Chainrings are sized with two factors, the number of teeth and BCD. BCD stands for Bolt Circle diameter, PCD is Pitch Circle Diameter, it means exactly the same thing but in engineering terms PCD is more correct. Your chainring is bolted to the cranks by commonly five or four bolts PCD is the diameter of the circle these bold describe. With a four bolt MTB system it is pretty easy to measure the diameter, centre to centre on opposite bolts. Five bolt system presents you with a quandary as there are no opposite bolts. The mathematical way over this is the distance in millimetres between two adjacent bolts multiplied by 1.7 and Robert is your Mothers brother.
There are four or five common PCD's across the biking world and quite a few less common ones. Gods Fourth Hand, Sheldon Brown (citation needed) has an extensive list of common and obscure PCDs.
Things to trip you up. 110PCD. In the ongoing corporate bicker twixt Campagnolo and Shimano common sense went by the by. The PCD standard for compact chainsets was agreed as 110PCD, BUT Campagnolos' chainrings have one bolt hole a few millimetres out of line so Shimano compatible 110 rings will not fit. You will also find that the early Campagnolo compacts where one chainring bolt screws into the crank are a different thickness to modern ones. TA manufacture appropriate rings for all of these variants.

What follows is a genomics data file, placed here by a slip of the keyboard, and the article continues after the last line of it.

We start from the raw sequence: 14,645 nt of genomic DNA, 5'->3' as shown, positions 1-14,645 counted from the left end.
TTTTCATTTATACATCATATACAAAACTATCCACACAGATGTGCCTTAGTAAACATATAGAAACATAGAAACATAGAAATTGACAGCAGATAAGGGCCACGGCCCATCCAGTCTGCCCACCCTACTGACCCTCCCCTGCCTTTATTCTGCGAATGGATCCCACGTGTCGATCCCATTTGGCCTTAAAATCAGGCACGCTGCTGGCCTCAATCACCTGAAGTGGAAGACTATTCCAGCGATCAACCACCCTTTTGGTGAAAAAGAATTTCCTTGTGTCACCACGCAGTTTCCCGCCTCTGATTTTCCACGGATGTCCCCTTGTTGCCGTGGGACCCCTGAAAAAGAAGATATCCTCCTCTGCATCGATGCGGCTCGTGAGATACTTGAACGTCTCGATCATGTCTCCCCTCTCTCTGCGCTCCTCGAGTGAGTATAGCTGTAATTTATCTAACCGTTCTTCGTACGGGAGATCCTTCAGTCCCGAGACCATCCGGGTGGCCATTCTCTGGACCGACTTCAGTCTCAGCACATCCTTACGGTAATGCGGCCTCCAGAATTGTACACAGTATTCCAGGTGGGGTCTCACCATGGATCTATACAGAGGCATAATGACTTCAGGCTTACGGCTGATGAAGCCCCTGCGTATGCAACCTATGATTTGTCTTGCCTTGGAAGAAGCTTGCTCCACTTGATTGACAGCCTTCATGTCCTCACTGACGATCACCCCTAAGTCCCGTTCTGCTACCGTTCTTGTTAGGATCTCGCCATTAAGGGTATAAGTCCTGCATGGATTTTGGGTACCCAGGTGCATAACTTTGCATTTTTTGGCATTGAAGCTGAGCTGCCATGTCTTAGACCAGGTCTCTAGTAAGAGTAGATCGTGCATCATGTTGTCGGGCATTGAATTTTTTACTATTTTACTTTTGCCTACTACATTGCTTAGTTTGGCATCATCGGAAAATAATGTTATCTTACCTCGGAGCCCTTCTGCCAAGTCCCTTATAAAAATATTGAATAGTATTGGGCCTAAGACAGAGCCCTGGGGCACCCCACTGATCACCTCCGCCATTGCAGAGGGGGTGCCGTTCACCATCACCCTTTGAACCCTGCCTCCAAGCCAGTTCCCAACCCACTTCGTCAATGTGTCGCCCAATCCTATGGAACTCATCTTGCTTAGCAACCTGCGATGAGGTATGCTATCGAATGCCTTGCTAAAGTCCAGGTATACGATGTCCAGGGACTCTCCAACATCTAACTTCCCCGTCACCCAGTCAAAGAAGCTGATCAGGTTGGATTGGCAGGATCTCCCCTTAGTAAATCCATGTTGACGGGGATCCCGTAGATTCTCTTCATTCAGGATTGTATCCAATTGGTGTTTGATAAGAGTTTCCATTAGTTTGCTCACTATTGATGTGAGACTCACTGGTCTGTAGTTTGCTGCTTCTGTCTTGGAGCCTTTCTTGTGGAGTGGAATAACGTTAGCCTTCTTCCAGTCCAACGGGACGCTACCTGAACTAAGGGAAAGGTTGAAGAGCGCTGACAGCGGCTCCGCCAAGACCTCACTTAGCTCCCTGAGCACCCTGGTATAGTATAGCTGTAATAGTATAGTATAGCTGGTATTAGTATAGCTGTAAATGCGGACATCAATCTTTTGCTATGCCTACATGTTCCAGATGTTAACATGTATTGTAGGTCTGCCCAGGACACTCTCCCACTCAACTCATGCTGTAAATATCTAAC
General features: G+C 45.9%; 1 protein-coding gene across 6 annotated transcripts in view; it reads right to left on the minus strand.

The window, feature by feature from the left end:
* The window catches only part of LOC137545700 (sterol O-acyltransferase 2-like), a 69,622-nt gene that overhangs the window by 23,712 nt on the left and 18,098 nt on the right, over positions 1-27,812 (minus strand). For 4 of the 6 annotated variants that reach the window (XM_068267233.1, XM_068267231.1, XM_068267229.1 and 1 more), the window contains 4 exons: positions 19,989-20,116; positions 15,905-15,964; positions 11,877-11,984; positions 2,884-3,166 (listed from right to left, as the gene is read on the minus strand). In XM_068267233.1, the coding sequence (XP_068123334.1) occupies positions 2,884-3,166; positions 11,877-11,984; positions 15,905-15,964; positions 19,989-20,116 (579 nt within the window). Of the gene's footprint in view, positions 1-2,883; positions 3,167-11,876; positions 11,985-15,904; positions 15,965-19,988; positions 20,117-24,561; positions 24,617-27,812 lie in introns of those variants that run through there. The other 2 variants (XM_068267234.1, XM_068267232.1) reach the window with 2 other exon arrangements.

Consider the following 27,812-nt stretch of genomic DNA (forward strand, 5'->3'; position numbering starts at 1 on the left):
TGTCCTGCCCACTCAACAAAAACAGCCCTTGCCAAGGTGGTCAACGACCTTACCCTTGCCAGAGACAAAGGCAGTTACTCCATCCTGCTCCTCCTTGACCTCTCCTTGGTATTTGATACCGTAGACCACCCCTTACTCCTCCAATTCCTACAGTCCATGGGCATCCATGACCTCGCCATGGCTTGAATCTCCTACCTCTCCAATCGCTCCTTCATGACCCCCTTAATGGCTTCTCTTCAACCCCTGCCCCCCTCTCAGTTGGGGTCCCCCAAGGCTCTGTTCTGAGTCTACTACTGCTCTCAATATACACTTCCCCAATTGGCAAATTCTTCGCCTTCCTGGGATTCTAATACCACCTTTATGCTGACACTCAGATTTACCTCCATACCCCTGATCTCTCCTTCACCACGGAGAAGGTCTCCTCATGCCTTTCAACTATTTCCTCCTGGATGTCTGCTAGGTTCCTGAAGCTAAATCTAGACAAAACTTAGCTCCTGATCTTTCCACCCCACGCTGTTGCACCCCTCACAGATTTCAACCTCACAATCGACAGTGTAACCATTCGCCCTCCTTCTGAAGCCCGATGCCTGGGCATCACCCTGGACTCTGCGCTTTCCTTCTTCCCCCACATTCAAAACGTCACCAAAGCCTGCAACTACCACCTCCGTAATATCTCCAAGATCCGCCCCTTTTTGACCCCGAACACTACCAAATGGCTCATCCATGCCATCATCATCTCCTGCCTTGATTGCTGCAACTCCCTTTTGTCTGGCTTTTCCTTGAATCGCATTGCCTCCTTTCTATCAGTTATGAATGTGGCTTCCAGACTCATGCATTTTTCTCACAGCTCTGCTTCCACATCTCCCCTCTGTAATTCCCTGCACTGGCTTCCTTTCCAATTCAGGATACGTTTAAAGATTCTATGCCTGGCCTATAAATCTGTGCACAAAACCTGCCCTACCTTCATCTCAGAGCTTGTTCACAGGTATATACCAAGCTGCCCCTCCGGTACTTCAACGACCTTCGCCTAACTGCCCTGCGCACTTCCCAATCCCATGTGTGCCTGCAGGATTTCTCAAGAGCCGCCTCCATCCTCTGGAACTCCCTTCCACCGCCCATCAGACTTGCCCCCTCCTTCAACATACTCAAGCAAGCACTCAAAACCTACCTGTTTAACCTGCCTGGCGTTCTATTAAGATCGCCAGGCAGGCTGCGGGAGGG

Campag are not alone in this PCD variations. Shimano's XTR chainsets have two standards depend on vintage. Usually a triple chainsets' middle and outer ring are the same PCD, bolting to either side of the chainset spider with the inner or granny ring on a separate PCD. Some XTR have three PCDs on one spider and others two where the middle bolts through the spider into the outer. Shimano's replacement rings are pricey to say the least and until recently TA did compatible rings at a better price. This will change this Autumn with the TA Sismic rings due for a significant price hike.
Brain folding yet? Mine to. Off to have lunch and build a bike.